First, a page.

“This will give the young adults more opportunities to interact with their church leaders outside of Executive Committee meetings on a more consistent basis,” Ramirez said.
The word agency was also removed from the policy, as it is no longer applicable to the division’s governance.
NAD Corporation Members
Members of the NAD Executive Committee are also members of the North American Division Corporation of Seventh-day Adventists. The corporation handles business transactions on matters including banking, land and property ownership, and retirement, according to Karnik Doukmetzian, general counsel of the General Conference of Seventh-day Adventists and the NAD.
The committee amended two of the corporation’s bylaws regarding notification of meetings and the size of the board of directors. Leaders also voted on new members for the board of directors.
Notice of regular and specially called meetings of the corporation will only be given via email or first-class mail, removing notification through a special edition of an Adventist Review print edition. In addition, its board of directors will have at least nine but no more than 12 members. The officers of the corporation’s board of directors are G. Alexander Bryant, NAD president, who will serve as chair; Kyoshin Ahn, NAD executive secretary, who will serve as secretary; and Randy Robinson, NAD treasurer, who will serve as treasurer.
Additional elected members of the NAD corporation are Debbie Jackson, lay member; Judy Glass, NAD undertreasurer; Gary Thurber, president of the Mid-America Union; Leslie Pollard, president of Oakwood University; Dave Weigley, president of the Columbia Union; Elden Ramirez, NAD undersecretary; Jerry Lutz, president of the Chesapeake Conference; John Freedman, president of the North Pacific Union; and Stephen Brooks, executive secretary of the Southwestern Union. Six of the 12 were carried over from the previous board of directors.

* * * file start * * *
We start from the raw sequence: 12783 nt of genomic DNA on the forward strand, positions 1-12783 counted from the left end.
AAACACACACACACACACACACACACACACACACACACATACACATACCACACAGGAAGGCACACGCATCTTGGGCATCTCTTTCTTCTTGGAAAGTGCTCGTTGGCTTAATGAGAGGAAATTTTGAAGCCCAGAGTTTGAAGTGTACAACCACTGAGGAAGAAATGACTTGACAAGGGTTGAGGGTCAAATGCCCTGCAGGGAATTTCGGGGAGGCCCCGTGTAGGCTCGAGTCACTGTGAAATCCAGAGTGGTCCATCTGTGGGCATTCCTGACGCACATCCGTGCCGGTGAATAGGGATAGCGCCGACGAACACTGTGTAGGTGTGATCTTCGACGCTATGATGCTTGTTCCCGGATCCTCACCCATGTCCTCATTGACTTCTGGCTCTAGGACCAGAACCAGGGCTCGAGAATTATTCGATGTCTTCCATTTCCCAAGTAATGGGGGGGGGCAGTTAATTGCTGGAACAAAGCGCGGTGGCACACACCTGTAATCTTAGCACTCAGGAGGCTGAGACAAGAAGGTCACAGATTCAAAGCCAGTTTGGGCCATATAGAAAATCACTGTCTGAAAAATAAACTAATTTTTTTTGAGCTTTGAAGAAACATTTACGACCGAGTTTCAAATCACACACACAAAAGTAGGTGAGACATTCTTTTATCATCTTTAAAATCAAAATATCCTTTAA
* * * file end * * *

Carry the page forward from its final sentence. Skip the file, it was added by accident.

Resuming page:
Report from the Writing Committee
For the final agenda item of the business meeting, the Executive Committee read the revised response document, “God’s Call to Live in Healing and Harmony” (formerly titled “A Call to Live in Harmony with God and Others”), before voting to approve it. More than 20 NAD Executive Committee members spoke during the discussion time. The motion to accept the document, and add a preamble and glossary of terms, passed with a vote of 159 to 41.
Bryant offered his thoughts after the vote, before he closed the meeting with prayer. “Often with statements like this, if it doesn’t make us feel a little bit uncomfortable, we probably are not getting at the heart of the issue,” he said. “I believe by God’s grace He has called us here. I don’t believe we’re the most diverse denomination in this country by accident. God is calling the Seventh-day Adventist Church to lead at this time with these issues — and to show that the gospel that we believe in, the God that we proclaim, and the three angels’ messages that we have are relevant to this time.”
He added his appreciation, saying, “Thank you for your heart. Thank you for the sacrifice of yourself and your comments — each and every one of you — because we’re one family. We may not all see things the same way. But we’re still one family. And I pray that God helps us to show how to love each other in a way that will arrest the world and the communities that we live in.”
Kimberly Luste Maran contributed to this report.